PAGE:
Shuttle grounded until July
Nagging worries about debris
NASA has confirmed that the Space Shuttle's return to flight has been bumped again, this time right out of its original launch window and into July. The craft will no longer launch between 22 May and 3 June. Instead engineers decided to postpone the take-off until July, amid lingering safety concerns.
The space agency says that the delay will "allow for further safety analysis and perhaps the addition of a heater to the external tank to address icing issues".
The decision was taken last night, after a final debris verification review. The engineers determined that further work is needed to "address debris issues", and said that some other items needing attention were discovered during work on Discovery.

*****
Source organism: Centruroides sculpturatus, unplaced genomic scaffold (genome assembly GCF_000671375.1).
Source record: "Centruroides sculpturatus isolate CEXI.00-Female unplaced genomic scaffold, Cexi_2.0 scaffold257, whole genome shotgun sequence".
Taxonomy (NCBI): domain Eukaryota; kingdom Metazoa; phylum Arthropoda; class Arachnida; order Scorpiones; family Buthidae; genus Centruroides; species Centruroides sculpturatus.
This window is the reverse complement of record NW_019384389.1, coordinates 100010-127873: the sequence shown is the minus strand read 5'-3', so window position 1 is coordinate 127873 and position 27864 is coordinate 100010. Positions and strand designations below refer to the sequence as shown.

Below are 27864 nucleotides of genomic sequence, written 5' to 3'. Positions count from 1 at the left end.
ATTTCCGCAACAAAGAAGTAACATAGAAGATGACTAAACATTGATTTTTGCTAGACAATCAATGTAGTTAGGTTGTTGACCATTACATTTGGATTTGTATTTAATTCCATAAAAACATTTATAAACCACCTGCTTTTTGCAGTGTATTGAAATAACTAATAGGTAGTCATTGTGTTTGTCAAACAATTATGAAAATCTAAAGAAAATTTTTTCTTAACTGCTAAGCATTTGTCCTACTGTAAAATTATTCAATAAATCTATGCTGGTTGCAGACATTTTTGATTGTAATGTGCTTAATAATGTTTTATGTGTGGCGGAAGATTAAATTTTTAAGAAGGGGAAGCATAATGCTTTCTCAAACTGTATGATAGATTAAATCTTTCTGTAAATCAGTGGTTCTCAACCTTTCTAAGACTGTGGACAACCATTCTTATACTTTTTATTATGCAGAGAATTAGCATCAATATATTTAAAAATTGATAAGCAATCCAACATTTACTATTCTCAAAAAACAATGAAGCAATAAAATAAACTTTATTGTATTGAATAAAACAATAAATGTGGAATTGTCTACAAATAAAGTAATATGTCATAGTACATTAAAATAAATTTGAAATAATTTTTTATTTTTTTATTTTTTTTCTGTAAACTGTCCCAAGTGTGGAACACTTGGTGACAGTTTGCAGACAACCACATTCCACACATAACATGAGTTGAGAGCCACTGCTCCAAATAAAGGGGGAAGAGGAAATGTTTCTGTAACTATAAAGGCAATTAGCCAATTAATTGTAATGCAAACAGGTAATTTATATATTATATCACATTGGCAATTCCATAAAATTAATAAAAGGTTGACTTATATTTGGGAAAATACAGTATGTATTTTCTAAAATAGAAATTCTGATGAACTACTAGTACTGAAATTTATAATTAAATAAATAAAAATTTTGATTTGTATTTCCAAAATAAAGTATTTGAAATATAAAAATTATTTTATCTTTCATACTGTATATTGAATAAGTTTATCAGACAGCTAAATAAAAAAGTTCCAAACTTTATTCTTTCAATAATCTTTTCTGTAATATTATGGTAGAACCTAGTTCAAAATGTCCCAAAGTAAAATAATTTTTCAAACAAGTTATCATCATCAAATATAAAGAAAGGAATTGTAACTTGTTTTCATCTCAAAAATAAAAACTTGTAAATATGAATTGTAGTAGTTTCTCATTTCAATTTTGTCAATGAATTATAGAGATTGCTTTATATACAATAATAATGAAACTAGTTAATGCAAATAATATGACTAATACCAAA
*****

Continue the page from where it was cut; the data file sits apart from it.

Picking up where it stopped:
Discovery will be the first Shuttle to fly since the Columbia disaster in 2003. A falling chunk of foam damaged the shuttle during take off. When the craft re-entered the atmosphere, that damamge was sufficient to cause Columbia to disintegrate, killing all seven astronauts on board.
"We're going to return to flight, not rush to flight," said NASA Administrator Michael Griffin. "We're going to do it right." ®
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